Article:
Coach Neil’s Blog: The Off Season, Part 2 – “Weakness Focus”.

Now that you have taken time to recover and refresh your life, it is time to move on to the next phase of the Off Season. The next step is to determine which leg of your triathlon is the weakest, and set a plan to help increase its strength.

In the review part of the off season you determined what went right and what went wrong with the past season. Determining your weakest leg in the triathlon trilogy is part of that process. We want to look at specifically at Swim, Bike, Run for now.

One of the best ways to determine which of the three is the weakest is to look at this past season results statistics. Go to the race websites, or your favorite site, to get a look at the gender and age group you were in for that specific race. Look for your individual Swim Place, Bike Place, or Run Place. These three numbers will tell you where you placed in each of the legs. If the numbers are equal, or much the same, then I would suggest working on your bike leg. It will get you the best results fastest and help the run split also. If however you find one of the legs definitely lower in the standings than the others were, that will be the one to focus on.

Weekness_Assessment

These would be typical statistics for a experienced triathlete looking to break into the winners circle. You average in the top 31% in your swim, the top 47% on your bike, and the top 20% on your run. You are a pretty good runner and fair swimmer but focusing on your bike will give you the best return for your training time.

Next you need to plan a strategy to decrease this weakness without losing strength on the other legs. You need to realize that this is not the time to be doing speed work or anything hard, but is the time to be looking at the underlying factors to make your selected triathlon leg ultimately faster. Technique and strength are the key at this time of the year. Drills and weights are the way to accomplish this.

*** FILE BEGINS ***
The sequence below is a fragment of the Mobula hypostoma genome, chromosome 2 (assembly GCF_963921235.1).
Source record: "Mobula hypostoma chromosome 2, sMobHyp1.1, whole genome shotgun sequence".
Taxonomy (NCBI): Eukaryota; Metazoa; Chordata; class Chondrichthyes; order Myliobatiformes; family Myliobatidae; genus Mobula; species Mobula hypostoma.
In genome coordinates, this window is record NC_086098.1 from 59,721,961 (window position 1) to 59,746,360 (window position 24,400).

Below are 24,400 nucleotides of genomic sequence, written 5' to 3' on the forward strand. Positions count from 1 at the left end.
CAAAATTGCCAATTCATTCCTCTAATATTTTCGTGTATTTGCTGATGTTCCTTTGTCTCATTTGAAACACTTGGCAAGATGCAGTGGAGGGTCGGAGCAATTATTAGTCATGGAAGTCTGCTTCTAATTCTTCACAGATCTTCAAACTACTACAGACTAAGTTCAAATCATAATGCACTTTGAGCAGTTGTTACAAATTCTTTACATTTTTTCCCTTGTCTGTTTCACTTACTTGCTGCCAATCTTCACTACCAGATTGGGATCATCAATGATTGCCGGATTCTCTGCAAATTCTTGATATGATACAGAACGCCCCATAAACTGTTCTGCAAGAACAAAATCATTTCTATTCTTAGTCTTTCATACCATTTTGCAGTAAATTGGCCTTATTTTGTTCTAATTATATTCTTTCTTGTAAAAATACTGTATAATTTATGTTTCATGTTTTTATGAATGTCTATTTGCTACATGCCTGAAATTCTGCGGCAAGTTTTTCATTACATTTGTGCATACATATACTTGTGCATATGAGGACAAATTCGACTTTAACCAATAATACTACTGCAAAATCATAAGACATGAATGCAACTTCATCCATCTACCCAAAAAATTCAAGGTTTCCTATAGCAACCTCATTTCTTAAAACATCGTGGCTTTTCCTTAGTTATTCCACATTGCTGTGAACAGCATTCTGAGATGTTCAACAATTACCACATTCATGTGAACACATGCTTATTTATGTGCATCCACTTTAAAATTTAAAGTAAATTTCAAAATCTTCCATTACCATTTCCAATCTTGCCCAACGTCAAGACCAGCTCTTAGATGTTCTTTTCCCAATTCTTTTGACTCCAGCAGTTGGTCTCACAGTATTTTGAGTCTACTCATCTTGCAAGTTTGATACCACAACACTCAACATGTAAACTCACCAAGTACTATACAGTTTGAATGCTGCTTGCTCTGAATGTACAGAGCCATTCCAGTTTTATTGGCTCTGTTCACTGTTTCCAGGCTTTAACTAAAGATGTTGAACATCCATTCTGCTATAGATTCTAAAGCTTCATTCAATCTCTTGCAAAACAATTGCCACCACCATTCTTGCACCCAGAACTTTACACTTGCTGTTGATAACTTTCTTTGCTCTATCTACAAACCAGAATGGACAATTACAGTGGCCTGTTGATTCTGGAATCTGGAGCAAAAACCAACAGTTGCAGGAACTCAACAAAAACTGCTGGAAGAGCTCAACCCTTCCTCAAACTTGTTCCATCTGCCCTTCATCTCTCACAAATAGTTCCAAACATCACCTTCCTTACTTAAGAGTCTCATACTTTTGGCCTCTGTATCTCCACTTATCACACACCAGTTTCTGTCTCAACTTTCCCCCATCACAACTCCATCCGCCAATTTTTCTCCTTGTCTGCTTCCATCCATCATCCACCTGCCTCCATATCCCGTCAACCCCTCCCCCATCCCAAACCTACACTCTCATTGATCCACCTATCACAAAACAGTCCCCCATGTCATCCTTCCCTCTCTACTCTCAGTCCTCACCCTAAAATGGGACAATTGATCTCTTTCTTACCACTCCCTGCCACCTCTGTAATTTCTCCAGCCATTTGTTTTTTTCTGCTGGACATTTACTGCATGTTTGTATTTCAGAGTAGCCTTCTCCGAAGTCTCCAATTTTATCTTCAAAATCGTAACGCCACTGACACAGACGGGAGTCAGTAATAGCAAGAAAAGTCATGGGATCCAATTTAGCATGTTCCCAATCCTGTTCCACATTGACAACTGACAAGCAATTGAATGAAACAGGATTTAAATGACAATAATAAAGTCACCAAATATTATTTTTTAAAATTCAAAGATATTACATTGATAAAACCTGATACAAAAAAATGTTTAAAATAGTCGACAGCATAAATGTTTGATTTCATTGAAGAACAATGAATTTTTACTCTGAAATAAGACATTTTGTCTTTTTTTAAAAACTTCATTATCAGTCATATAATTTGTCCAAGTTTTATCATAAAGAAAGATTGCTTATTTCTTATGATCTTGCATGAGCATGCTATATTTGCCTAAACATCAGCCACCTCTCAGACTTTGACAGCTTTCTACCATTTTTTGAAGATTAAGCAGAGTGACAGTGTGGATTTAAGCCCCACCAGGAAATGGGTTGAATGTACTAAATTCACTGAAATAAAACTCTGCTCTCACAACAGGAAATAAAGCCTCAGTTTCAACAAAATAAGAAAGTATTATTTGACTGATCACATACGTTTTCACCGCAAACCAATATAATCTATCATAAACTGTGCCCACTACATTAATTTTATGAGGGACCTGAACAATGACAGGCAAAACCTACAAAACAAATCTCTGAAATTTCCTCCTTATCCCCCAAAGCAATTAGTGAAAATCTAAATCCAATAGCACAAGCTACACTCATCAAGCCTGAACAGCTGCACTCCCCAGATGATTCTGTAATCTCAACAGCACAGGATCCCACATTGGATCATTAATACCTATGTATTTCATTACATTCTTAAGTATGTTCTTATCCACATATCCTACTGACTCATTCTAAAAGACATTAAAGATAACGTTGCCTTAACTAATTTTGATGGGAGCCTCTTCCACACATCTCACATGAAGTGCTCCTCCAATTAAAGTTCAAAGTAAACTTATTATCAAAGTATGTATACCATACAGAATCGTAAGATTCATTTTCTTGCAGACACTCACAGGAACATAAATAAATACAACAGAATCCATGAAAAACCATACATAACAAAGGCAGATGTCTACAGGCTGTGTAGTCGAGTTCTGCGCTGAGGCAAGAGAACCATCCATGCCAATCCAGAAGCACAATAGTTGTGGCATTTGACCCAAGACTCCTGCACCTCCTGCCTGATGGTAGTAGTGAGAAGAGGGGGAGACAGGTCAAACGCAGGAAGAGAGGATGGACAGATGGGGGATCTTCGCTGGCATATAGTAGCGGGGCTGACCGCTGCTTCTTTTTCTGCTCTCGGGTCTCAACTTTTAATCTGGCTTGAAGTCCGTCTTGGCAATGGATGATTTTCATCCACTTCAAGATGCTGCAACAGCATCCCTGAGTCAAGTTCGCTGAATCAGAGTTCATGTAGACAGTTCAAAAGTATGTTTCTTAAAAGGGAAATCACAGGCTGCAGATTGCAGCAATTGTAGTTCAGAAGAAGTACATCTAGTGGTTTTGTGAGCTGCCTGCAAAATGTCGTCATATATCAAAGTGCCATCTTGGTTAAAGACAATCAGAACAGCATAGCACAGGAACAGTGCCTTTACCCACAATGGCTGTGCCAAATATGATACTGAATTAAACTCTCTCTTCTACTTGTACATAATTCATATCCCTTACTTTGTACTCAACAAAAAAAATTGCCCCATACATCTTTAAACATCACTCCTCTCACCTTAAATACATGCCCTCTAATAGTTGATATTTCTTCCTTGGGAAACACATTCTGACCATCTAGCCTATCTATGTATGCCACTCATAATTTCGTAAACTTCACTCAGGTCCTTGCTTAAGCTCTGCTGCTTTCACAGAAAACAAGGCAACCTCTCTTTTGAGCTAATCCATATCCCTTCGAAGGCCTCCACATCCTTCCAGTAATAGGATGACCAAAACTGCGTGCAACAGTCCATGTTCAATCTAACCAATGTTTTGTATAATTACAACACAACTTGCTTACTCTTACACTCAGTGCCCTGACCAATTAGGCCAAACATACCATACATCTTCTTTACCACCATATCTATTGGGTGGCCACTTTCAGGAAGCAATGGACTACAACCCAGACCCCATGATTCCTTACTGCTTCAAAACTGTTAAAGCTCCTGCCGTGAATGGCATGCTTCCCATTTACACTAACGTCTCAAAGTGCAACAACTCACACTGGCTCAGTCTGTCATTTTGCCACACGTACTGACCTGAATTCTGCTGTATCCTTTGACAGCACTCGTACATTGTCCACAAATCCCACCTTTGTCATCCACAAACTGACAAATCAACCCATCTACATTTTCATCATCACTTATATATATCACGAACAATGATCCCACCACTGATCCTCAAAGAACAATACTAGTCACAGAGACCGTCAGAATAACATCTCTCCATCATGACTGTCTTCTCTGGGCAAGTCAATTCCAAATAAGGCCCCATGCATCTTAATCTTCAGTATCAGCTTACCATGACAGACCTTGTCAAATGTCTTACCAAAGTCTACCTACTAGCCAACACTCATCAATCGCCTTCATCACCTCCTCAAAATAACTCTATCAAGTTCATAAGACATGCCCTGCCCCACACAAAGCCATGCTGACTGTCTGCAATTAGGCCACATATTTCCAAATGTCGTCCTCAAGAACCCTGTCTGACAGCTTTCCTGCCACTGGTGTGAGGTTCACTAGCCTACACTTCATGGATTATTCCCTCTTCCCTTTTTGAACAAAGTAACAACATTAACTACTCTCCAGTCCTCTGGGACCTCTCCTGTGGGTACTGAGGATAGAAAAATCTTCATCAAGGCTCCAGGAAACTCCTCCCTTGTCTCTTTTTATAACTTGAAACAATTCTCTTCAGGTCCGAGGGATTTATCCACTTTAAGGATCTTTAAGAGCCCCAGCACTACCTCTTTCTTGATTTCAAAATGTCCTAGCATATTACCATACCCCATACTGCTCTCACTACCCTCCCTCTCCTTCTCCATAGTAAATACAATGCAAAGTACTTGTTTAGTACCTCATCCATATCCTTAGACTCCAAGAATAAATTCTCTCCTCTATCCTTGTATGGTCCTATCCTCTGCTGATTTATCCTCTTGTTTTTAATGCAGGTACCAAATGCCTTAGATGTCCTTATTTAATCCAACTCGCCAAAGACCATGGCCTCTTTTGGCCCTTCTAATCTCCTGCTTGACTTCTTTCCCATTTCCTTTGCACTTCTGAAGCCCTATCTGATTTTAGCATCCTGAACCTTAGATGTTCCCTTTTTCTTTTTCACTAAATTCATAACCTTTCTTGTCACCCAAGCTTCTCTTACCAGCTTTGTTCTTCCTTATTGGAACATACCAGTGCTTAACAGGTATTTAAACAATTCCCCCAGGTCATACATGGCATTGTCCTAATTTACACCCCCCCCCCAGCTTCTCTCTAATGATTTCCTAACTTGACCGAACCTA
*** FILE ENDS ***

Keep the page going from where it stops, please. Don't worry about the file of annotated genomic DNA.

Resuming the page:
Find three drills that specifically work on your weakness. Specifically defining your individual weakness can be hard without help. Examples for individual weaknesses on the bike might be:
* lack of strength in your quadriceps,
* uneven rotation on your cranks,
* lack of endurance on your bike.

General overall drills will help a lot. The harder the drills seem to be, the more you need to do them. Work on those drills for the next 4-6 weeks spending at least 10 minutes on each, three times a week. Four times is better. Immediately after the drill set go to the specific sport you are working on and then do that work out easy, with the intention of feeling the changes you are making while doing the drill. Keep these sessions from 45 minutes to 1 hour each. Keep up the drills past where you know how to do them and to the point where you have incorporated the movement into your normal stroke, or stride.

For more information, see:
* Triathletes Guide to Bike Training, Wallenfels
* Triathletes Guide to Run Training, Mierke
* Total Immersion, Laughlin

Weights workouts should be specifically designed to be triathlon specific and should be done 2 times a week now. Use free weights, machine weights, or stretch cords. Add 4 exercises specifically for your weakness, keeping the total workout to 45 min to 1 hour. Start out with a 50% of max, 8-12 weight routine with 16 reps each, core exercises can be added in between the weight sets. Build to 60% over the next 4 weeks.

For more specific details, see:
* Triathlon Anatomy, Klion & Jacobson
* Strength Training for Triathletes, Hagerman

Working with specific drills and weights will help you focus your training on your weakest part of your triathlon. Keep everything this time of the year at a easy to moderate level and keep the times short 45-1 hour mostly.

If you need specific help get in touch with me here. Starting a conversation about this on this blog will help everyone.

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